🤖 Technology / AI / Blockchain
Some wise words from Ben Franklin.
Ben Franklin’s financial advice is legendary. “A penny saved is a penny earned” is a mantra two centuries after Franklin’s death and “An investment in knowledge always pays the best interest” is as applicable today as in the time of King George III. (…)
A wise investor must secure accounts properly. When using a turn-key wallet like Coinbase or an exchange, always use two-factor authentication. Always make sure to use Google Authenticator instead of a SMS message.
A wise investor must not leave funds in the exchange communal wallet. They do not get your business mixed up in theirs after their transactions are complete.
How blockchain can mobilize a community to provide Internet for each other and create a new sharing economy.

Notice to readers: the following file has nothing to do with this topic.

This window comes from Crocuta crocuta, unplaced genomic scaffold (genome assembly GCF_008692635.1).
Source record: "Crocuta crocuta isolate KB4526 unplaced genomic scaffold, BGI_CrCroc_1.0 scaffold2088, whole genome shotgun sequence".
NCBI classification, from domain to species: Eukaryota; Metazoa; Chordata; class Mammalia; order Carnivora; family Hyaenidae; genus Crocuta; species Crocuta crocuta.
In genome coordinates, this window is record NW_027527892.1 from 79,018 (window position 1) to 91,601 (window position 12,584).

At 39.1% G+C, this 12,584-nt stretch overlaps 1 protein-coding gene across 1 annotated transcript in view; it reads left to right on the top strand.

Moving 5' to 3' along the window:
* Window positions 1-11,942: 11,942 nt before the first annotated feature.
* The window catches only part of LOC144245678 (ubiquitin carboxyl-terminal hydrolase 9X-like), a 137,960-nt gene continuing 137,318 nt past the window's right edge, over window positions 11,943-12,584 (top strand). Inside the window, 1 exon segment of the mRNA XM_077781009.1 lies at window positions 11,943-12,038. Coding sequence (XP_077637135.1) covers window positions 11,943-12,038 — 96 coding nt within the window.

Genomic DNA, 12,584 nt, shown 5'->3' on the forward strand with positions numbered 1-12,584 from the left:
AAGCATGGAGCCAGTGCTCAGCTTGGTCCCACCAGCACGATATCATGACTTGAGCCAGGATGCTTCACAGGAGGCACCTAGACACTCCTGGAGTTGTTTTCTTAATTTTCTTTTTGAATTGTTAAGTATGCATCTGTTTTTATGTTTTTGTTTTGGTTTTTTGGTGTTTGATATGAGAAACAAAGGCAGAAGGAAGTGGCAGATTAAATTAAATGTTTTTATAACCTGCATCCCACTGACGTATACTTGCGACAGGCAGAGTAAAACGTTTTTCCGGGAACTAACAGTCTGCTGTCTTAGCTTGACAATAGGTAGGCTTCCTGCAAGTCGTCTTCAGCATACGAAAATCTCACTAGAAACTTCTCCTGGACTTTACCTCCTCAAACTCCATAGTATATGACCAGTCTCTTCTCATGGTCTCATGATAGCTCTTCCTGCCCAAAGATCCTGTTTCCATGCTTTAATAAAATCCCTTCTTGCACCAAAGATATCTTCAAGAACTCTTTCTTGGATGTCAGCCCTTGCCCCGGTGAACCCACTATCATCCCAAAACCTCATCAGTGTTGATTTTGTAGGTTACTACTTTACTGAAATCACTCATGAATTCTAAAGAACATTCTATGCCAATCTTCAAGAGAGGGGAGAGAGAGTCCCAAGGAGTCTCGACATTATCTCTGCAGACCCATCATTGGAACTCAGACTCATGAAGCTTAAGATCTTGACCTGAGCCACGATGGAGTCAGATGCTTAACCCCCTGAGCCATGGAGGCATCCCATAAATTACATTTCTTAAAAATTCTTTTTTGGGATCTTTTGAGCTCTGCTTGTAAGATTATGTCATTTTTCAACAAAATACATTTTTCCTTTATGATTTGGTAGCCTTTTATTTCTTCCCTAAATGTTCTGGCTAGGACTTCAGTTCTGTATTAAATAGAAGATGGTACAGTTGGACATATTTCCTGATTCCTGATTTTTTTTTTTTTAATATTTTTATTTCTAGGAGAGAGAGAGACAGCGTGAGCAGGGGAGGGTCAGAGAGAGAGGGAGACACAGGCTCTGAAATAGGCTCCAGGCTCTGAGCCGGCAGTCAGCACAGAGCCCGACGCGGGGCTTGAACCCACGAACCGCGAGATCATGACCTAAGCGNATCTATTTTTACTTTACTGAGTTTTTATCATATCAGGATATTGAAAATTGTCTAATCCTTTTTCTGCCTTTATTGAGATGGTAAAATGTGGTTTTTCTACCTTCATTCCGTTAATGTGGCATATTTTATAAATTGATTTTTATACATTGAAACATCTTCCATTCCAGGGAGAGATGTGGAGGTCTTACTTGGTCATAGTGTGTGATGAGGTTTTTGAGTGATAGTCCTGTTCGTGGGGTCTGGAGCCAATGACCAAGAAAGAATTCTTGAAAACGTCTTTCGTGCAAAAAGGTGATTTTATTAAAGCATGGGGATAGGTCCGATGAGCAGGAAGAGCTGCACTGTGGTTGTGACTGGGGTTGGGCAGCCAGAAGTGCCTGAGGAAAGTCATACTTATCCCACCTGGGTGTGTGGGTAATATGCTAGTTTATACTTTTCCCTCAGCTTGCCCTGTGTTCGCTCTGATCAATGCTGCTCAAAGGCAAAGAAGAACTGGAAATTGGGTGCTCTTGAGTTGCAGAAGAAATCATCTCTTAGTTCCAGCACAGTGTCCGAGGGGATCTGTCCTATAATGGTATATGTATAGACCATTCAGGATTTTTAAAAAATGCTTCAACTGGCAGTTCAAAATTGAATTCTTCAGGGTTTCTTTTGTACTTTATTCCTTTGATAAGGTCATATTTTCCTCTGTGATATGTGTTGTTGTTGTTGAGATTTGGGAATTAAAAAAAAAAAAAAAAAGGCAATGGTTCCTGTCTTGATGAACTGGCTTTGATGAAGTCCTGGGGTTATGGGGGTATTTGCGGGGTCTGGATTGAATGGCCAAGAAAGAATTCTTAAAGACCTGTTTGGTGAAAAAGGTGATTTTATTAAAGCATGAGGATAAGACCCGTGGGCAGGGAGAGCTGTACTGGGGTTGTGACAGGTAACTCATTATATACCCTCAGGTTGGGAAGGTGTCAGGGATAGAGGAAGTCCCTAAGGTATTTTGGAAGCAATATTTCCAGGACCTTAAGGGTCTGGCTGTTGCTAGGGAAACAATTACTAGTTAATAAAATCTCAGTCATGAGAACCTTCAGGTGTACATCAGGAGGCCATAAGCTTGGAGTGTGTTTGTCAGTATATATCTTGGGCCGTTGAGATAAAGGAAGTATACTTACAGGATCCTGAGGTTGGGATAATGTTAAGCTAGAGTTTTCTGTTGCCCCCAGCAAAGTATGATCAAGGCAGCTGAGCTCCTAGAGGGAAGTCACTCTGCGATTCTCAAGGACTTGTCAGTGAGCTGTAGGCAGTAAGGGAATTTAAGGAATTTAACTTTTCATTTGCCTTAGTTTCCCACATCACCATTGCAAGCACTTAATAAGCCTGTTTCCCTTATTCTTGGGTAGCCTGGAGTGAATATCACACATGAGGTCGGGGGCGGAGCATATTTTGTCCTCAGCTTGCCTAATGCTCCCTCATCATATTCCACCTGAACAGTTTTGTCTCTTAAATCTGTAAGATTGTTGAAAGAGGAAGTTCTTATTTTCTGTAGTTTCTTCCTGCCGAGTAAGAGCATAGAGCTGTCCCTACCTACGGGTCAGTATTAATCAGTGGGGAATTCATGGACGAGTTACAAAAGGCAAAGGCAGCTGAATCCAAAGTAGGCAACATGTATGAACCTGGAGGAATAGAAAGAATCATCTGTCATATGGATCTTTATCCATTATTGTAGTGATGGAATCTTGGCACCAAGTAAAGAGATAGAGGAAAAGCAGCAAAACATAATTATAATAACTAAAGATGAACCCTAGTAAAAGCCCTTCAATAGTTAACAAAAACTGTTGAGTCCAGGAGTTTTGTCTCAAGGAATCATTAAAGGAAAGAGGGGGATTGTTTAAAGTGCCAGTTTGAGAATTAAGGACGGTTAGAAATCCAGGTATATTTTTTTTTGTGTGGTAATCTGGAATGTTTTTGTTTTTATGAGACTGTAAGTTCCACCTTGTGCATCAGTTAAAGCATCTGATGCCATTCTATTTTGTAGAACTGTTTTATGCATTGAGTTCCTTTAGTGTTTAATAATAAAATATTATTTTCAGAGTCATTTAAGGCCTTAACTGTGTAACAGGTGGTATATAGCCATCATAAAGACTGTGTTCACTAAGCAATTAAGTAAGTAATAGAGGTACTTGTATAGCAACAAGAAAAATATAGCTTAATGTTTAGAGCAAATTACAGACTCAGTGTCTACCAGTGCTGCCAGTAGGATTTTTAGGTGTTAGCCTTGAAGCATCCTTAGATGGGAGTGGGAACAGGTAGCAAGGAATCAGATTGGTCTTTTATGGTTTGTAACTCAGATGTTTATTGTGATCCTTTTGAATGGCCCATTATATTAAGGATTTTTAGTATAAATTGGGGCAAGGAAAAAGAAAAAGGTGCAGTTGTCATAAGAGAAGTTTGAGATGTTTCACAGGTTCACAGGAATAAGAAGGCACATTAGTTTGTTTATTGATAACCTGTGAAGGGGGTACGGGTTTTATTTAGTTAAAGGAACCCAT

The core principle is simple: Members of a community own the means for delivering Internet to each other. They also profit from that delivery.
This is what I mean by Socialization. Shared costs, but also shared profits. We, the community, share in the cost and effort of being our own ISP together. We also share in the profit of that communal utility.
Great curated list of AI security resources.
Test machine learning from your browser, without coding.
Teachable Machine, a simple experiment that lets you teach a machine using your camera — live in the browser, no coding required.
Teachable Machine is built with a new library called deeplearn.js, which makes it easier for any web developer to get into machine learning. It trains a neural net right in your browser — locally on your device — without sending any images to a server. We’ve also open sourced the code to help inspire others to make new experiments.